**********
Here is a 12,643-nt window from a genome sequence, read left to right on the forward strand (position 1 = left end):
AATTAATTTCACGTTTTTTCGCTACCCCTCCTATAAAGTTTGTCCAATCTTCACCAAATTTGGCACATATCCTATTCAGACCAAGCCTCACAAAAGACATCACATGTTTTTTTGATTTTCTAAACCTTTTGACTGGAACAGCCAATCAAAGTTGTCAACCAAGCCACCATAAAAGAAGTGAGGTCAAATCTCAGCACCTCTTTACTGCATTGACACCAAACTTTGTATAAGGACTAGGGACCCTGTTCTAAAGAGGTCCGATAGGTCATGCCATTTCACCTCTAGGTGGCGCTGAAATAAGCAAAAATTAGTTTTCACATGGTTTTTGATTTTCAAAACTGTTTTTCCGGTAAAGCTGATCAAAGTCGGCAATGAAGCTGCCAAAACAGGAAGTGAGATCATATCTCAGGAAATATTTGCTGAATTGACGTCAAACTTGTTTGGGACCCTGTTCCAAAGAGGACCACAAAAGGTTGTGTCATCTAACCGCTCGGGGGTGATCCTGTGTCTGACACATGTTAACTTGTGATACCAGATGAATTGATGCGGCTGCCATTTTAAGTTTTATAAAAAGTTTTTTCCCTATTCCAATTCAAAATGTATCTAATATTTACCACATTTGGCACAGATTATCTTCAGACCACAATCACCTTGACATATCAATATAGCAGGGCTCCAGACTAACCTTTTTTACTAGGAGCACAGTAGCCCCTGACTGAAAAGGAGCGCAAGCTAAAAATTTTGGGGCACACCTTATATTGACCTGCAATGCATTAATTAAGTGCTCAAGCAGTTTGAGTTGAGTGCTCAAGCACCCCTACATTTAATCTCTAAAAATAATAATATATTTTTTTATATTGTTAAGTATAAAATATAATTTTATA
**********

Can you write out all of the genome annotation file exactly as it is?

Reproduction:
Here is a 12,643-nt window from a genome sequence, read left to right on the forward strand (position 1 = left end):
AATTAATTTCACGTTTTTTCGCTACCCCTCCTATAAAGTTTGTCCAATCTTCACCAAATTTGGCACATATCCTATTCAGACCAAGCCTCACAAAAGACATCACATGTTTTTTTGATTTTCTAAACCTTTTGACTGGAACAGCCAATCAAAGTTGTCAACCAAGCCACCATAAAAGAAGTGAGGTCAAATCTCAGCACCTCTTTACTGCATTGACACCAAACTTTGTATAAGGACTAGGGACCCTGTTCTAAAGAGGTCCGATAGGTCATGCCATTTCACCTCTAGGTGGCGCTGAAATAAGCAAAAATTAGTTTTCACATGGTTTTTGATTTTCAAAACTGTTTTTCCGGTAAAGCTGATCAAAGTCGGCAATGAAGCTGCCAAAACAGGAAGTGAGATCATATCTCAGGAAATATTTGCTGAATTGACGTCAAACTTGTTTGGGACCCTGTTCCAAAGAGGACCACAAAAGGTTGTGTCATCTAACCGCTCGGGGGTGATCCTGTGTCTGACACATGTTAACTTGTGATACCAGATGAATTGATGCGGCTGCCATTTTAAGTTTTATAAAAAGTTTTTTCCCTATTCCAATTCAAAATGTATCTAATATTTACCACATTTGGCACAGATTATCTTCAGACCACAATCACCTTGACATATCAATATAGCAGGGCTCCAGACTAACCTTTTTTACTAGGAGCACAGTAGCCCCTGACTGAAAAGGAGCGCAAGCTAAAAATTTTGGGGCACACCTTATATTGACCTGCAATGCATTAATTAAGTGCTCAAGCAGTTTGAGTTGAGTGCTCAAGCACCCCTACATTTAATCTCTAAAAATAATAATATATTTTTTTATATTGTTAAGTATAAAATATAATTTTATA